Columbus Day - October 13 2008 / October 12th 2009
Columbus Day is one of the 4 federal holidays recognizing an individual and takes place every second Monday in October. Columbus Day was originally celebrated in New York City in 1792, 300 years after Christopher Columbus landed in the Americas. Columbus’ arrival is also celebrated under various designations throughout Central America, South America and Spain as well.
It wasn’t until 1934 that President Delano Roosevelt named Columbus Day a national holiday, and set the date for the holiday on October 12th. In 1971 the date was changed to the one we now observe as Columbus Day. One faction of the American population in particular celebrates Columbus Day as a special event. Since 1866 many Italian-Americans have often used the holiday to also celebrate their heritage in addition to Columbus’ landing.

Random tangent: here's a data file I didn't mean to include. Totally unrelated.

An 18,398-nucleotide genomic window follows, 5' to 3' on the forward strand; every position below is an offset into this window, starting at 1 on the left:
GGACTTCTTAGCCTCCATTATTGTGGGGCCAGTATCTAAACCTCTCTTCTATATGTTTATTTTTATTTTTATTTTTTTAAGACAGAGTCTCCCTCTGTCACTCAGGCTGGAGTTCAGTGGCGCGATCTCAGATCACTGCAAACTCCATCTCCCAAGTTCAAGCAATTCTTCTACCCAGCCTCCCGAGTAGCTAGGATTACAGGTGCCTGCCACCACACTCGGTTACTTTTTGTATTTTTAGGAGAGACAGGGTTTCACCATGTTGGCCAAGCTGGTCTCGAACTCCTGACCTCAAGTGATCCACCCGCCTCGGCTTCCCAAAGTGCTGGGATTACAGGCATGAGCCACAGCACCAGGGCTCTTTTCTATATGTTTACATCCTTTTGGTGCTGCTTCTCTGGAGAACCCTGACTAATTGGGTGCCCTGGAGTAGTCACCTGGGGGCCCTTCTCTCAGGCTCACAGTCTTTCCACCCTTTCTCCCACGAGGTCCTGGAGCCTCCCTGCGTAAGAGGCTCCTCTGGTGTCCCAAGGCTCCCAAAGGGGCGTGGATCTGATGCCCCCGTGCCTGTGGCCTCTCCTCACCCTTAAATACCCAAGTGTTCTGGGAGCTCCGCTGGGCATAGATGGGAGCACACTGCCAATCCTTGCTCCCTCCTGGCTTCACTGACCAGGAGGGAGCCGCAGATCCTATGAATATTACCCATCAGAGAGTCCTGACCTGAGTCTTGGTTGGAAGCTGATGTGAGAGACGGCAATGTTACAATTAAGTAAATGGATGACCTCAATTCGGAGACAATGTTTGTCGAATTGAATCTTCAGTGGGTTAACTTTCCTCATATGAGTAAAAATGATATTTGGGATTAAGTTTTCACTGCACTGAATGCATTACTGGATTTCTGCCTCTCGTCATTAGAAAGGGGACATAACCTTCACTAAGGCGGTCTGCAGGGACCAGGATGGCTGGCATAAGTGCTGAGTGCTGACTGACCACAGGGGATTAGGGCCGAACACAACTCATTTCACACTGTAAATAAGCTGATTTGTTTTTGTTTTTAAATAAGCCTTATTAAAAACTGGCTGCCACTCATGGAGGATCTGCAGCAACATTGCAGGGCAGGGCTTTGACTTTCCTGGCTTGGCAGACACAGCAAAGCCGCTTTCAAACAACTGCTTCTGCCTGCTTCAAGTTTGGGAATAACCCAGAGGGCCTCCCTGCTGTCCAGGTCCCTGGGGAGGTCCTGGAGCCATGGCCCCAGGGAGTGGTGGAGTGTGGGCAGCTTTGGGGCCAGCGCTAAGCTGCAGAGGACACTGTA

However, for other Americans Columbus Day is surrounded by controversy. In light of new historic findings, many people oppose Columbus Day due to the fact he was not the one to actually discover the region and because of the mistreatment of the native peoples of the Americas suffered after the landing. Since October 12th 1992 the Intercontinental Gathering of Indigenous People in the Americas, a group of more than 350 indigenous groups around the world, has referred to the holiday as the International Day of Solidarity with Indigenous People.